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First measurements of the differential positronium-formation cross-sections

Positrons are the antimatter version of electrons and so their fate in a matter world is ultimately to annihilate. However, prior to this, a positron may combine with an electron to form a matter-antimatter hybrid called positronium. This is akin to a hydrogen atom with the proton replaced by a positron. Fundamental to our understanding of the physical universe, positron and positronium are these days also acknowledged as being fantastically useful in practical applications such as probing material properties and medical diagnostics. However, there is still much that we do not know for sure about the details of the interactions of these particles with ordinary matter. For example if, in a collision with an atom or molecule, a positron captures an electron, in which directions is the positronium likely to travel and with what probability? More...

Published: Jun 17, 2015 12:35:19 PM

CO2 Satellite

New calculations to improve carbon dioxide monitoring from space

How light of different colours is absorbed by carbon dioxide (CO2) can now be accurately predicted using new calculations developed by a UCL-led team of scientists. This will help climate scientists studying Earth’s greenhouse gas emissions to better interpret data collected from satellites and ground stations measuring CO2. More...

Published: Jun 15, 2015 10:29:10 AM

Watt Steam Engine

On quantum scales, there are many second laws of thermodynamics

New research from UCL has uncovered additional second laws of thermodynamics which complement the ordinary second law of thermodynamics, one of the most fundamental laws of nature. These new second laws are generally not noticeable except on very small scales, at which point, they become increasingly important. More...

Published: Feb 10, 2015 11:55:53 AM

Ultrafast laser spectroscopy and Strong Laser Interactions

Dr Angus Bain Prof Roy Newell Dr Jonathan Underwood
Dr Carla Figueira de Morisson Faria Prof Jonathan Tennyson  

Femtosecond laser pulses, with durations of the order 10-15 s, provide us with a very powerful tool for examining atomic and molecular processes. In particular, their short temporal duration allows us to use pump-probe techniques to watch atomic and molecular processes in a time-resolved fashion. Furthermore, the high laser intensities that can be achieved with short laser pulses allows us to study the interaction of atoms and molecules with strong laser fields, opening the door to a new class of physics where measurements on the attosecond (10-18 s) timescale become possible.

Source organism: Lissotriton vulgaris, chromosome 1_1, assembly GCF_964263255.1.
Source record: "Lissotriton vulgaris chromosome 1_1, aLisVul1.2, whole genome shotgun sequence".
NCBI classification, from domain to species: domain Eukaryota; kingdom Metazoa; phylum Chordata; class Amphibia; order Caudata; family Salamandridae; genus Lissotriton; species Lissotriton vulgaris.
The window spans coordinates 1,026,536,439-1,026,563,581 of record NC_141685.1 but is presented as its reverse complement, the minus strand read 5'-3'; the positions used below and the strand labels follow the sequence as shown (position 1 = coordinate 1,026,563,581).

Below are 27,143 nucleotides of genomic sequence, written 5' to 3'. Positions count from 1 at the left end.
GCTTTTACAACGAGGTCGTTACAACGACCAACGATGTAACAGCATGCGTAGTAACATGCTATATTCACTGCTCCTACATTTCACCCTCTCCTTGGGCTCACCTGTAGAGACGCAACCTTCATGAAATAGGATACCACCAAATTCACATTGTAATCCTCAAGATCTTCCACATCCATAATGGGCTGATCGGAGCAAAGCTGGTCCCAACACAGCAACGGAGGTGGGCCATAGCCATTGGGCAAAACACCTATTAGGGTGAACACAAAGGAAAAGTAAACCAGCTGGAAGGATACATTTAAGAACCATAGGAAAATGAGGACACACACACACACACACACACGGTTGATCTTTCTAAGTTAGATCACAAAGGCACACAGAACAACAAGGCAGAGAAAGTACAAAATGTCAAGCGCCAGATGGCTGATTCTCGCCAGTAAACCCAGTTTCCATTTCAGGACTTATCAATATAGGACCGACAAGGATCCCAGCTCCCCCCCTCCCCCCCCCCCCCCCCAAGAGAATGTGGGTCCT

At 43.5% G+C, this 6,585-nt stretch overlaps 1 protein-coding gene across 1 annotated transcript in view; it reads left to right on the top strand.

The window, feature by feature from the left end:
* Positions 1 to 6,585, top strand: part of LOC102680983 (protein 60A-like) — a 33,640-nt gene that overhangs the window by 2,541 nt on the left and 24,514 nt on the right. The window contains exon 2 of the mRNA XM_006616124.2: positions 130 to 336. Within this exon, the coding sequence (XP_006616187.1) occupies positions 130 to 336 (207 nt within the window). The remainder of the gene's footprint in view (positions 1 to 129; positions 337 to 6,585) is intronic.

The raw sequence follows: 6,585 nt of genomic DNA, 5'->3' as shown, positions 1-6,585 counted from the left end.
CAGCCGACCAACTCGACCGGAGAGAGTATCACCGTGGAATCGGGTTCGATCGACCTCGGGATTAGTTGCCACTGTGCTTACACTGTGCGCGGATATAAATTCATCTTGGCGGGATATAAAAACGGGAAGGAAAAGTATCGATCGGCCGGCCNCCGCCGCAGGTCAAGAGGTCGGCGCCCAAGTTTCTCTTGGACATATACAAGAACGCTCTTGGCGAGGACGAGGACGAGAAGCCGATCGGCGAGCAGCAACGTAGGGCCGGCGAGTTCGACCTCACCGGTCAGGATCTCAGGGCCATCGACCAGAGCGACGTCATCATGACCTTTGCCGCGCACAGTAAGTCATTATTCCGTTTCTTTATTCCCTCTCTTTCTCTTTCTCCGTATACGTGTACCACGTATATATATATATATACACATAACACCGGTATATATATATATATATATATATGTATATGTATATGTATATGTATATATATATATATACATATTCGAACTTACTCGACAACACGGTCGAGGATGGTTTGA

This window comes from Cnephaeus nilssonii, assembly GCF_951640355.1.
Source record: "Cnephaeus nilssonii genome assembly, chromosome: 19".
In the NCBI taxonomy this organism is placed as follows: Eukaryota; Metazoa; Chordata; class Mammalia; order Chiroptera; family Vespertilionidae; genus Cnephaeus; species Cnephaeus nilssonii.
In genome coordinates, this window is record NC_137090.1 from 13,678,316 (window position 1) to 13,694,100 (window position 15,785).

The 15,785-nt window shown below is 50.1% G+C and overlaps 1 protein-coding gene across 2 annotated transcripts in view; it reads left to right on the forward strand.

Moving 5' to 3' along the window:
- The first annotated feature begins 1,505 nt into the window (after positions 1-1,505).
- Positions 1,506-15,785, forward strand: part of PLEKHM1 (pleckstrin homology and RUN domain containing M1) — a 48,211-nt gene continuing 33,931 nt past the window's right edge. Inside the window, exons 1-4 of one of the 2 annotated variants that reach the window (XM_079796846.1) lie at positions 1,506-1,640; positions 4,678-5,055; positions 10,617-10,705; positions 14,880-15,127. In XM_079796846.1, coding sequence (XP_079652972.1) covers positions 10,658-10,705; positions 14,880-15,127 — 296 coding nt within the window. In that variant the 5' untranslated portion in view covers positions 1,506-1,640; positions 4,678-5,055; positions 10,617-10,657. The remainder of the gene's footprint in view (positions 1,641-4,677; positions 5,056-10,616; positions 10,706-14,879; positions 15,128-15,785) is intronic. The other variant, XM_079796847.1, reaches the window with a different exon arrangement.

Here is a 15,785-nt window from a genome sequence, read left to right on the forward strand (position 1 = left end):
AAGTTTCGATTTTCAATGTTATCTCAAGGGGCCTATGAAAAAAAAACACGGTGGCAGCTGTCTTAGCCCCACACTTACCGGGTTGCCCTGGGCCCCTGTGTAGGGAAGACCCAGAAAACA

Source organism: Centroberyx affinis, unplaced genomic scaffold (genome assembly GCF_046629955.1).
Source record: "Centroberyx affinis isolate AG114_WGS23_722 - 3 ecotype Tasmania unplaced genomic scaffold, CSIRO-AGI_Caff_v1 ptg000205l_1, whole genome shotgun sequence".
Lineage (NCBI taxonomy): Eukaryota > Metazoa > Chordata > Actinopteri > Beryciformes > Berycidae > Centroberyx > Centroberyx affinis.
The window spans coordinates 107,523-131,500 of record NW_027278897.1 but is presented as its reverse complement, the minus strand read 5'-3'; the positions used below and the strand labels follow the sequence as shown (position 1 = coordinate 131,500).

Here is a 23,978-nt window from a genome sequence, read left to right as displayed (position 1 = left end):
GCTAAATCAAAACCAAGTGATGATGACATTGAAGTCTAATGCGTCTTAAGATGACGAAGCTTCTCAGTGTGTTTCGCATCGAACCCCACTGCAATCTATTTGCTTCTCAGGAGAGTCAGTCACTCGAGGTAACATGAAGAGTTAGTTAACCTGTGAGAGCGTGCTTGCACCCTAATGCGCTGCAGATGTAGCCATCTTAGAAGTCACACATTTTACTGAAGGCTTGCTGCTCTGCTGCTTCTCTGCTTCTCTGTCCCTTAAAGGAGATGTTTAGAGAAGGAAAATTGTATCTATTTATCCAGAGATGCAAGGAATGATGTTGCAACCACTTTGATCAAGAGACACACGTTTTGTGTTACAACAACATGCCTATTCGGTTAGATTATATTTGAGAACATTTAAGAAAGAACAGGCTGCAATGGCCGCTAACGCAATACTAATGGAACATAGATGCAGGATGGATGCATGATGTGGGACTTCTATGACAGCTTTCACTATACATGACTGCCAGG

Through careful control over the time delay between laser pulses interacting with the system under study, we are able to use lasers to make snapshots of the dynamics of quantum mechanical systems. For example, Jonathan Underwood uses time resolved photoelectron spectroscopy to study redistribution of energy and charge in molecular systems undergoing photochemical change. Angus Bain is developing and applying novel time-resolved polarised laser techniques to study and control molecular dynamics in ordered molecular materials, biological systems and single molecules. In ongoing work, new polarised optical techniques will be developed for the preparation of virtual crystalline arrays of biomolecules for the investigation of local protein structure and dynamics.


When atoms and molecules are exposed to extremely strong laser fields novel and exciting processes can take place. At UCL we have an ongoing program of experimental and theoretical work studying these processes such as above threshold ionization, high-order harmonic generation, electron recollision, and non-sequential double ionization. In recent years, understanding these processes has led to the possibility of using ultrashort laser pulses to image molecular processes on the attosecond timescale and the angstrom length scale simultaneously. The theory underpinning our understanding of these processes is being actively developed by Carla Faria and Jonathan Tennyson is extending R-matrix methods to apply to these problems. Roy Newell and Jonathan Underwood have ongoing experimental programs examining these processes.

Strong laser fields also offer us the possibility of controlling molecular processes, and we have ongoing work examining the use of shaped laser pulses for the control of molecular orientation, and also molecular photochemistry. This work, which is concerned with control over quantum wavepackets has applications in single molecule imaging, quantum information processing.